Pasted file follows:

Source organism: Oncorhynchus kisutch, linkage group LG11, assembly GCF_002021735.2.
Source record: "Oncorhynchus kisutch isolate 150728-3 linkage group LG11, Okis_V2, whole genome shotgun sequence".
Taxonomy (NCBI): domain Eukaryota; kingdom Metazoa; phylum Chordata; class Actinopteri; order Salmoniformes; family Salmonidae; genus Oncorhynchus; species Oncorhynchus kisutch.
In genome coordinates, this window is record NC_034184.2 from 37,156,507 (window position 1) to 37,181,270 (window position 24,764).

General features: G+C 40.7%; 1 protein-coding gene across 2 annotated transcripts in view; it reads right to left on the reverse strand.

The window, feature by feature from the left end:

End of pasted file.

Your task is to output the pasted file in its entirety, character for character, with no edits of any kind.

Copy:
Source organism: Oncorhynchus kisutch, linkage group LG11, assembly GCF_002021735.2.
Source record: "Oncorhynchus kisutch isolate 150728-3 linkage group LG11, Okis_V2, whole genome shotgun sequence".
Taxonomy (NCBI): domain Eukaryota; kingdom Metazoa; phylum Chordata; class Actinopteri; order Salmoniformes; family Salmonidae; genus Oncorhynchus; species Oncorhynchus kisutch.
In genome coordinates, this window is record NC_034184.2 from 37,156,507 (window position 1) to 37,181,270 (window position 24,764).

General features: G+C 40.7%; 1 protein-coding gene across 2 annotated transcripts in view; it reads right to left on the reverse strand.

The window, feature by feature from the left end: